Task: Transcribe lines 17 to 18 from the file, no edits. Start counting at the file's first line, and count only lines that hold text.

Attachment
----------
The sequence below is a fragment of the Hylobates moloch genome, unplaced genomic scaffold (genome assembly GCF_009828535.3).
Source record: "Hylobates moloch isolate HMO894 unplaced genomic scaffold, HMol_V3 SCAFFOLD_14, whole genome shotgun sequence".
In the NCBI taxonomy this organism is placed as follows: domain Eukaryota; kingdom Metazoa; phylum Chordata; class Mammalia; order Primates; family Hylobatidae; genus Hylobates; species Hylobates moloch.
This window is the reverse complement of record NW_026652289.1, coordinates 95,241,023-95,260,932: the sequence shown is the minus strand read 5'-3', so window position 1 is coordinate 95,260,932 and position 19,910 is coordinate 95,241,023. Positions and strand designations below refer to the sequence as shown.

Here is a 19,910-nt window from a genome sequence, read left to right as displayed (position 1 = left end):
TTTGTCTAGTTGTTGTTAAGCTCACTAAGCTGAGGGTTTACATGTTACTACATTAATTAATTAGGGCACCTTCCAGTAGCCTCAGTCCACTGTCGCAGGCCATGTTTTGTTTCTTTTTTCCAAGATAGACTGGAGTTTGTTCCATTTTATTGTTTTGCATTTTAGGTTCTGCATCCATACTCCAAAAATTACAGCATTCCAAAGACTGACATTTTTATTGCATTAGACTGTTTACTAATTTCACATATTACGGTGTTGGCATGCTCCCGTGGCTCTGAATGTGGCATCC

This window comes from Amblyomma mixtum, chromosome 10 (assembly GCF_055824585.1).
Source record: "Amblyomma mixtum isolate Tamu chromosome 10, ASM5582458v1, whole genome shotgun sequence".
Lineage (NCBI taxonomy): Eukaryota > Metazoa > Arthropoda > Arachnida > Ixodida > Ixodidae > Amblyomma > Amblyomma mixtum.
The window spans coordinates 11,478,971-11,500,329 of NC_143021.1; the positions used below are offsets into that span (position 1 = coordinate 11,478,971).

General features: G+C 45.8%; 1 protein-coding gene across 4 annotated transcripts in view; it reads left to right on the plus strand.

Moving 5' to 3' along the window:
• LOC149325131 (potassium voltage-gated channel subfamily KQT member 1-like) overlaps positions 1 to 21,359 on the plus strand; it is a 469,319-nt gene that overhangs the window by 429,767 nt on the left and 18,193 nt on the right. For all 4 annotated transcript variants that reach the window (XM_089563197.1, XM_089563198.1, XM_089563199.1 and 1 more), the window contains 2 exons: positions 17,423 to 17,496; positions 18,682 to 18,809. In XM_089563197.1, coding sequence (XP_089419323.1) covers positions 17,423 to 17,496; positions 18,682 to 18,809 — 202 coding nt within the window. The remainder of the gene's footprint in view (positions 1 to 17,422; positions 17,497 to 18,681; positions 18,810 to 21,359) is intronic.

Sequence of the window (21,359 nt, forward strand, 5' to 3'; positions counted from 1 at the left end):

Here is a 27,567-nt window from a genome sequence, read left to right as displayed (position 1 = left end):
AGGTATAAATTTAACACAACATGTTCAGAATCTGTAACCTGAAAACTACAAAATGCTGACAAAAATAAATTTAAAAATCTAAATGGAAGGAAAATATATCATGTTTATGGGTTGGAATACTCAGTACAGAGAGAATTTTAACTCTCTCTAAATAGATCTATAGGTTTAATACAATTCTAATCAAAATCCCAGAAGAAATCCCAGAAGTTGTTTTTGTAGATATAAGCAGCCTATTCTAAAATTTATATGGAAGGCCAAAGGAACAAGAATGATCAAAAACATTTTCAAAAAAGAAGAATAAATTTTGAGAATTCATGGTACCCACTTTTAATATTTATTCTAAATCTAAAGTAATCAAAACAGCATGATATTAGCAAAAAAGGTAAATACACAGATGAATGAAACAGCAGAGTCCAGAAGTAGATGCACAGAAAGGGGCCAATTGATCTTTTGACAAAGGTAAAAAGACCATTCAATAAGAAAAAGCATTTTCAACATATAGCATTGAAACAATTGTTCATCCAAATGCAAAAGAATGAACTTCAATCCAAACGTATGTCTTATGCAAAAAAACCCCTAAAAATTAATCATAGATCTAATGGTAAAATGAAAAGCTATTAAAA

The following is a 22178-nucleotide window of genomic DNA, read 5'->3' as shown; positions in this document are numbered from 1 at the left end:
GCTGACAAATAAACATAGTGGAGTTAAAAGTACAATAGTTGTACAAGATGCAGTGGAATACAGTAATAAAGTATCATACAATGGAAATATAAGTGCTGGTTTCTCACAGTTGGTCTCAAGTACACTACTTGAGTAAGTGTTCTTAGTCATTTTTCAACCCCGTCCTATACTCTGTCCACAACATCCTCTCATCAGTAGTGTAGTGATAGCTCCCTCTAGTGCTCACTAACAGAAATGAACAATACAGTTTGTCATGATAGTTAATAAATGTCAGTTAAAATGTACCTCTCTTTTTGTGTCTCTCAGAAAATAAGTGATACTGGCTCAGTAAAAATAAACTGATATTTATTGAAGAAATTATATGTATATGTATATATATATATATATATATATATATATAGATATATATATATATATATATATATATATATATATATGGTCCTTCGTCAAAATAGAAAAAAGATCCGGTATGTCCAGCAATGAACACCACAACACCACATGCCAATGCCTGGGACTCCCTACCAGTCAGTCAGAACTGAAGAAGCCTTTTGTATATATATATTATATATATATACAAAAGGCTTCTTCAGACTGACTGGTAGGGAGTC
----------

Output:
The following is a 22178-nucleotide window of genomic DNA, read 5'->3' as shown; positions in this document are numbered from 1 at the left end:
GCTGACAAATAAACATAGTGGAGTTAAAAGTACAATAGTTGTACAAGATGCAGTGGAATACAGTAATAAAGTATCATACAATGGAAATATAAGTGCTGGTTTCTCACAGTTGGTCTCAAGTACACTACTTGAGTAAGTGTTCTTAGTCATTTTTCAACCCCGTCCTATACTCTGTCCACAACATCCTCTCATCAGTAGTGTAGTGATAGCTCCCTCTAGTGCTCACTAACAGAAATGAACAATACAGTTTGTCATGATAGTTAATAAATGTCAGTTAAAATGTACCTCTCTTTTTGTGTCTCTCAGAAAATAAGTGATACTGGCTCAGTAAAAATAAACTGATATTTATTGAAGAAATTATATGTATATGTATATATATATATATATATATATATATATAGATATATATATATATATATATATATATATATATATATGGTCCTTCGTCAAAATAGAAAAAAGATCCGGTATGTCCAGCAATGAACACCACAACACCACATGCCAATGCCTGGGACTCCCTACCAGTCAGTCAGAACTGAAGAAGCCTTTTGTATATATATATTATATATATATACAAAAGGCTTCTTCAGACTGACTGGTAGGGAGTC